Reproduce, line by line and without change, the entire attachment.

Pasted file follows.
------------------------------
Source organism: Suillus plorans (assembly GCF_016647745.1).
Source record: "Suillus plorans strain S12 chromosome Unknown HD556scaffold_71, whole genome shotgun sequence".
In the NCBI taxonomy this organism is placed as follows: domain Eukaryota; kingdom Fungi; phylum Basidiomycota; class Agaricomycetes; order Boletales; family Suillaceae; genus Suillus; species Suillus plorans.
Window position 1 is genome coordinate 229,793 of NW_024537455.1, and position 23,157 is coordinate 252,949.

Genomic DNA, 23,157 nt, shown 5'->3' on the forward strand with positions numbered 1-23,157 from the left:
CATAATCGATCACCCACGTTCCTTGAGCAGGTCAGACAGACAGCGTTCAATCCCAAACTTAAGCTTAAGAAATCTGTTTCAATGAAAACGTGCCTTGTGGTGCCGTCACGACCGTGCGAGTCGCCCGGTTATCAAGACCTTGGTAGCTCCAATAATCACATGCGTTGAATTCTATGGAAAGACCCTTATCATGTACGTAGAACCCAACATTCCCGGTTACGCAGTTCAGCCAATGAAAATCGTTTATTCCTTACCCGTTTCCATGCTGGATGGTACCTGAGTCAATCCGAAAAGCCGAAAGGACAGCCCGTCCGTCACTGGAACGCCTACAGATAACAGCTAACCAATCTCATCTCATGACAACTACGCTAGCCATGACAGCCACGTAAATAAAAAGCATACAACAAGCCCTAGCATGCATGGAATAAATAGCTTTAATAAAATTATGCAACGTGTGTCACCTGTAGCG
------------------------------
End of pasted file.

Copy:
Source organism: Suillus plorans (assembly GCF_016647745.1).
Source record: "Suillus plorans strain S12 chromosome Unknown HD556scaffold_71, whole genome shotgun sequence".
In the NCBI taxonomy this organism is placed as follows: domain Eukaryota; kingdom Fungi; phylum Basidiomycota; class Agaricomycetes; order Boletales; family Suillaceae; genus Suillus; species Suillus plorans.
Window position 1 is genome coordinate 229,793 of NW_024537455.1, and position 23,157 is coordinate 252,949.

Genomic DNA, 23,157 nt, shown 5'->3' on the forward strand with positions numbered 1-23,157 from the left:
CATAATCGATCACCCACGTTCCTTGAGCAGGTCAGACAGACAGCGTTCAATCCCAAACTTAAGCTTAAGAAATCTGTTTCAATGAAAACGTGCCTTGTGGTGCCGTCACGACCGTGCGAGTCGCCCGGTTATCAAGACCTTGGTAGCTCCAATAATCACATGCGTTGAATTCTATGGAAAGACCCTTATCATGTACGTAGAACCCAACATTCCCGGTTACGCAGTTCAGCCAATGAAAATCGTTTATTCCTTACCCGTTTCCATGCTGGATGGTACCTGAGTCAATCCGAAAAGCCGAAAGGACAGCCCGTCCGTCACTGGAACGCCTACAGATAACAGCTAACCAATCTCATCTCATGACAACTACGCTAGCCATGACAGCCACGTAAATAAAAAGCATACAACAAGCCCTAGCATGCATGGAATAAATAGCTTTAATAAAATTATGCAACGTGTGTCACCTGTAGCG